Tuesday, January 1, 2008

07Dec25 – Mojave Desert and Joshua Tree National Park

(You can double click on any photo to see a larger version)

We leave Christmas Day for the long drive to southern California. There are recent storms in the Sierras so we head down route 5 rather than over the mountains to 395. The San Joaquin Valley is fairly quiet as we cruise through mile after mile of irrigated farmland. South of Bakersfield, the valley’s true nature is expressed as irrigation ends and the farms peter out. The parched valley land creeps in at first from the edges, then takes over the vast landscape within 30 minutes of leaving Bakersfield. Now we are in the San Joaquin Valley the way the first settlers saw it…before the Sierra water was dammed and diverted into irrigation channels…before it became the major fruit basket for the United States. Ten hours driving from Oakland, including passing over Tehachapi pass and a major wind farm, we arrive in Joshua Tree National Park.

The desert is punctuated with the larger Joshua Tree plants and outcroppings of Monzo Granite – weathered to a rounded – river bottom look by hundreds of thousands of years of sand blasting by the seasonal winds.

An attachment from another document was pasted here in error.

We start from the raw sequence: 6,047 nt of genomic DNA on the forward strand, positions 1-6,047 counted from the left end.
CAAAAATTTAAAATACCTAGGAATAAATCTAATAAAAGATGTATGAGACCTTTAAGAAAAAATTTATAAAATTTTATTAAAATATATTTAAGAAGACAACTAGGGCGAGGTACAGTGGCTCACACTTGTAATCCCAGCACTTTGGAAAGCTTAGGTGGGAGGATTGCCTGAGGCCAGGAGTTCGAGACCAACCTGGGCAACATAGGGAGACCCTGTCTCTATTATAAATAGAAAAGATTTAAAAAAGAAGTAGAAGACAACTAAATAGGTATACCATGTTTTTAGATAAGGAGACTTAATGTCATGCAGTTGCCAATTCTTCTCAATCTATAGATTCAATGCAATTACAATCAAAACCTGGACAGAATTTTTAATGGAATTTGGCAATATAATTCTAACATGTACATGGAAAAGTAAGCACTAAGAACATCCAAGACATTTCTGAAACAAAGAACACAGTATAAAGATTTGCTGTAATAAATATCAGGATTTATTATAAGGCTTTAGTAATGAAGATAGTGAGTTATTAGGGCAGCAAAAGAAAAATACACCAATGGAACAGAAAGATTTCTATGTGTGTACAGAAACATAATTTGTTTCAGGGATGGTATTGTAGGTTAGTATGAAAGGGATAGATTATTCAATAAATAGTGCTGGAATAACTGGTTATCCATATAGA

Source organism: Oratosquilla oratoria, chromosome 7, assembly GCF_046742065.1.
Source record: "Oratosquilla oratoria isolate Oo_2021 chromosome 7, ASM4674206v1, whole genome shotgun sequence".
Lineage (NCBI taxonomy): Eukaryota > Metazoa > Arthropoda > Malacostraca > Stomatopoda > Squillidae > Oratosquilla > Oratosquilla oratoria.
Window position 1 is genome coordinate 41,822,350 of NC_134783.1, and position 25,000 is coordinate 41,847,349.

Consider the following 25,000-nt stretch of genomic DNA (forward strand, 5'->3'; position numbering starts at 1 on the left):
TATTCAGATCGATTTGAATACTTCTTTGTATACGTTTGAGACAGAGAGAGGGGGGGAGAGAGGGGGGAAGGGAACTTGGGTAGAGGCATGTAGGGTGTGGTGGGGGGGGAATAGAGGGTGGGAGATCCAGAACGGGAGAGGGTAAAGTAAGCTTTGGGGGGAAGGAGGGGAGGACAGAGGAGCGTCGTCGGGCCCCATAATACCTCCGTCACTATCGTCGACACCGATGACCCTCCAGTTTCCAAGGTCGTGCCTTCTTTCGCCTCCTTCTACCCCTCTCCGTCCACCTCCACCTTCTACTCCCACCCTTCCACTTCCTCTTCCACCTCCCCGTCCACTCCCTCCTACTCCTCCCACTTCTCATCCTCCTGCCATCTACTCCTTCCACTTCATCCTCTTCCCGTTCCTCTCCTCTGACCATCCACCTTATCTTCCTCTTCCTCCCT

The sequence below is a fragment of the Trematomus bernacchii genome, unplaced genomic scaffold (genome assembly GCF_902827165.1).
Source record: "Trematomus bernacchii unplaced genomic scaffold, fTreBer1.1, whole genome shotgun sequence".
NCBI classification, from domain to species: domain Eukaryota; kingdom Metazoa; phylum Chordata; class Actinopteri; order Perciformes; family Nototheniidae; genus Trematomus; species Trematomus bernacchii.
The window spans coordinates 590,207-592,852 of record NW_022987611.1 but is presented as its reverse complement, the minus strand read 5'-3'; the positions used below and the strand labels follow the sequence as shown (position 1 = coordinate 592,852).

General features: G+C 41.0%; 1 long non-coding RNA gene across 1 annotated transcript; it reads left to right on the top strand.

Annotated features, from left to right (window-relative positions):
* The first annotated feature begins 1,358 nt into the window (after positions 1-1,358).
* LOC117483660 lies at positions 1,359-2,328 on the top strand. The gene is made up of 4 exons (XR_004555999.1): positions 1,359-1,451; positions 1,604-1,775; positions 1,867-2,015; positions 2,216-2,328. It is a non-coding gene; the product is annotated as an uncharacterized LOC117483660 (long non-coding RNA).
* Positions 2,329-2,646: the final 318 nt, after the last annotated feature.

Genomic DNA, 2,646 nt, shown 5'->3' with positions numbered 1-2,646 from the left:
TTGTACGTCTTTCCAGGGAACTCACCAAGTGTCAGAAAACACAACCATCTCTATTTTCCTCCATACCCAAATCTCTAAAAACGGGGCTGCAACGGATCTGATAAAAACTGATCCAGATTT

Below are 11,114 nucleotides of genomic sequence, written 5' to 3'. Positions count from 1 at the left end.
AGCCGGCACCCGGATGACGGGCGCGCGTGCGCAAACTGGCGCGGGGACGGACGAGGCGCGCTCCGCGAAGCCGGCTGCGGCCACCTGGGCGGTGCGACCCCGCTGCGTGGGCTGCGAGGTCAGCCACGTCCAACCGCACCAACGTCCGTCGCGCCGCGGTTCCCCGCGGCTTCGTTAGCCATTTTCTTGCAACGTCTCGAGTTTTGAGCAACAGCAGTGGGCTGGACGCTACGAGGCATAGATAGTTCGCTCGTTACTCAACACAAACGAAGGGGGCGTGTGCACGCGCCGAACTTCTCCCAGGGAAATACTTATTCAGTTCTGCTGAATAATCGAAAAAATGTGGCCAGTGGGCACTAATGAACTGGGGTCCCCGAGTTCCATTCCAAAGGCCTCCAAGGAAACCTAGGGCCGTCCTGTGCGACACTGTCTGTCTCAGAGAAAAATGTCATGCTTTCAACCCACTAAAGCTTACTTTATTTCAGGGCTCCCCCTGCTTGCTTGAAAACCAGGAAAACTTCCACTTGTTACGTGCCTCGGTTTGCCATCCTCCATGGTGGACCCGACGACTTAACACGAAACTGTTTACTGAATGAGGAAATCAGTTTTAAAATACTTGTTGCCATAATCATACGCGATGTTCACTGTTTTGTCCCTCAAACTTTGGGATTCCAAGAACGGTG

We make several day hikes and explore the desert flora. Stayed at Jumbo Rocks campsite – well named for the geologic formations around which the campsites are threaded. We follow a nature trail and learn to identify Yucca, Joshua tree, creosote bush, pencil Kola, California Juniper, desert Oak. We see and identify a Silky Flycatcher (Phainopepla) and a California Thrasher. Two jack rabbits hop through our campsite early one morning.

The Joshua Tree roads would make good bike riding spring or fall – but there is no shoulder and a 6” curb.
The wind picks up and the temperature drops. We take a sunset hikes to nearby ridges to get better vistas of the surrounding desert.

The entire park angled on a long slope – starting up at a high elevation, and dropping steadily thousands of feet. The higher areas are located in the Mojave Desert, and then below 4,000 feet the vegetation dramatically changes moving into the adjoining Colorado Desert.
Check out the nature hike near Skull Rock.

We hike one day to a desert oasis called 49 palms. The 40 minute hike through rocky foothills brought us t the canyon concealing the small oasis. In this cleft in the mountainside is a small stream with a totally different ecosystem. There are 5 or 6 small pools surrounding by marsh grasses, cat tails, scotch broom and looming overhead are large palm trees.

Joshua Tree National Park - National Park Service

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